The most common type of home insulation is made from fiberglass. You probably know it as the fluffy blankets lining exposed wall studs or ceiling rafters. Fiberglass insulation can be blown with special machinery, but it’s more often installed by hand as batts (precut sections) or rolls (continuous lengths up to 40 feet). Fiberglass bats and rolls can be easily installed as a DIY project, further lowering the price of this low-cost product. Save even more money by claiming a government tax credit for your improved-efficiency insulation.
Fiberglass Insulation Considerations
Fiberglass batts and rolls often have a factory-applied facing made from kraft paper, foil-faced paper, or vinyl. In addition to holding the insulation together and protecting the insulation’s surface, some facings act as a vapor/air barrier, radiant barrier, or flame barrier. The location of the insulation and your climate determine the type of facing needed. Check local code requirements to find out what type of facing—if any—is needed for your project. Unfaced fiberglass insulation is also available.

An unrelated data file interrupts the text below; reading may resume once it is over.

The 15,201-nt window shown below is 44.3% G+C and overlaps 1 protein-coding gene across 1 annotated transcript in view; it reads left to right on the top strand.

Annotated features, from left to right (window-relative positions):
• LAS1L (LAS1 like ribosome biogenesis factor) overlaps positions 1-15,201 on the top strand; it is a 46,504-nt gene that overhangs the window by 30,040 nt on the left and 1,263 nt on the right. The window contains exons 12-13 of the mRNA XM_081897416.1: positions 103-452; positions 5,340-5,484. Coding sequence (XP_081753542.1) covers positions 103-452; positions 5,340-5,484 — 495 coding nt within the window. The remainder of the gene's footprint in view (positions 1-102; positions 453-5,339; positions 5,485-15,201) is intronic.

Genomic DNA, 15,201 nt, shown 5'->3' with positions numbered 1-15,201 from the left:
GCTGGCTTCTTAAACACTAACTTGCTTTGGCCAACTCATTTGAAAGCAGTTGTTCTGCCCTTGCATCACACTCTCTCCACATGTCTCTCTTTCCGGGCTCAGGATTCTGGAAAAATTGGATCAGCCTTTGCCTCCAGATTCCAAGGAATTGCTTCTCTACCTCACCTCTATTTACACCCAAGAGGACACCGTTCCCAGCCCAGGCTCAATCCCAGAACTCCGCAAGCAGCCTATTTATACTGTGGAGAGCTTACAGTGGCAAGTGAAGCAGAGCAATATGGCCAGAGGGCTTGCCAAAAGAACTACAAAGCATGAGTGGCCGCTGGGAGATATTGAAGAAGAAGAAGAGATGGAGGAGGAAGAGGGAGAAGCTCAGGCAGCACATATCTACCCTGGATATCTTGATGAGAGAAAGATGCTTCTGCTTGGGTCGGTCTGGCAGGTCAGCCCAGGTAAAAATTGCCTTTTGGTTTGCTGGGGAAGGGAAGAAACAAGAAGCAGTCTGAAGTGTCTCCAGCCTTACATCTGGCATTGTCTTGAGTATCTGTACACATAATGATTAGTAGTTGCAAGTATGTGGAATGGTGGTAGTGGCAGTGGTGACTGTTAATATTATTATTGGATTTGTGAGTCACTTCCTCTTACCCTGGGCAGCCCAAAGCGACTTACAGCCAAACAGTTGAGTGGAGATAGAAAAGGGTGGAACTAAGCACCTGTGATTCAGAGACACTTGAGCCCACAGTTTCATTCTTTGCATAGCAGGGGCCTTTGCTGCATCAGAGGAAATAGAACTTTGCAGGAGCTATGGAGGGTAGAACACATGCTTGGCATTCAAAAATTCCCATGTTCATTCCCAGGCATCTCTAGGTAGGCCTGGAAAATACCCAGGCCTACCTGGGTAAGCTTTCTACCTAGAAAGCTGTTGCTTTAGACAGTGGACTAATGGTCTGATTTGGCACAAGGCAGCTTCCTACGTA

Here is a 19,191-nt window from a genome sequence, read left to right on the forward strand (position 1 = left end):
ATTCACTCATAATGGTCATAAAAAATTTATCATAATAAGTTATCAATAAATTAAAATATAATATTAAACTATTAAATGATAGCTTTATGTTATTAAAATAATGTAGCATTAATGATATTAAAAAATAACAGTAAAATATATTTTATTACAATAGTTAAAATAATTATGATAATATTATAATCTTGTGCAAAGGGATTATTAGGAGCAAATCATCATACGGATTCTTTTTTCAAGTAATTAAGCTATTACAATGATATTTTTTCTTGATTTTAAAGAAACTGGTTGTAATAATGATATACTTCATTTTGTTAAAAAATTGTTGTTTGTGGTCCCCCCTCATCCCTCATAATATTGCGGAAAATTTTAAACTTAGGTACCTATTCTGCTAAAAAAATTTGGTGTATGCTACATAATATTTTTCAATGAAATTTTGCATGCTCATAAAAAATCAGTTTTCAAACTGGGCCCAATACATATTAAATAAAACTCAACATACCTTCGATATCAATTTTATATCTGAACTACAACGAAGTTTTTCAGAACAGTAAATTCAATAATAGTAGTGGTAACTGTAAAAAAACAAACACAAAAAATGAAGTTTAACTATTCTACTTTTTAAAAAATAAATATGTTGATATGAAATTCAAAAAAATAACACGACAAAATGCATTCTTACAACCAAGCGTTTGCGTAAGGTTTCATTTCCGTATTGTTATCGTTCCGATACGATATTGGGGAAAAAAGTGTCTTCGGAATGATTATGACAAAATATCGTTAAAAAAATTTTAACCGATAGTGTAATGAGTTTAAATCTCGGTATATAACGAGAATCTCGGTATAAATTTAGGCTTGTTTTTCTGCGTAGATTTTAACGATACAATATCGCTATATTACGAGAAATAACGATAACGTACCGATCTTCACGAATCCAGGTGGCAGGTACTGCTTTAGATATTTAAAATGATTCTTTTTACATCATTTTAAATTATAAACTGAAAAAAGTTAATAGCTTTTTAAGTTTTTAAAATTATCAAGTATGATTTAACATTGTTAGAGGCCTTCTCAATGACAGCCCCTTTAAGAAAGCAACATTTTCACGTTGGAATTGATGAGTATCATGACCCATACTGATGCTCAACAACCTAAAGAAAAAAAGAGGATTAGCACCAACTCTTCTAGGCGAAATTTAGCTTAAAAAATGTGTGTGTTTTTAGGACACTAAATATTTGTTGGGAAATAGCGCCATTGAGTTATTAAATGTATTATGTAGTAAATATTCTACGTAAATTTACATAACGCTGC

Insulation value is measured by R-Value; a higher R-Value denotes better thermal performance. Fiberglass insulation is rated from R-13 to R-49. Energy Star provides insulation level recommendations by climate zone. The Department of Energy offers this zip-code based tool for figuring out insulation levels. Through the end of 2013, if you improve the energy-efficiency of your home by installing new insulation, you may qualify for an energy tax credit of up to $500. See offer details here.
Reasons to Replace Insulation
Insulation is installed during home construction, but it doesn’t always last forever. Although you may decide to replace fiberglass insulation to improve energy efficiency, rolls and bats might also need to be replaced due to water damage or animal/insect infestation.
Fiberglass insulation can last a lifetime, but it might compress over time and lose some of its R-Value. In some cases, fiberglass insulation simply wears out due to old age. If insulation crumbles to the touch, it needs to be replaced. New insulation can be placed over old, clean insulation. Contaminated insulation should be removed before new insulation is installed.
Fiberglass Insulation Average Costs
Fiberglass batts and rolls cost $.25 to $.75 per square foot (materials only). The actual cost depends on the product’s performance (i.e. R-Rating and type of facing).
Professionally installed fiberglass insulation might cost $.50 to $1.00 per square foot or more depending on your location and where in the home the insulation is installed.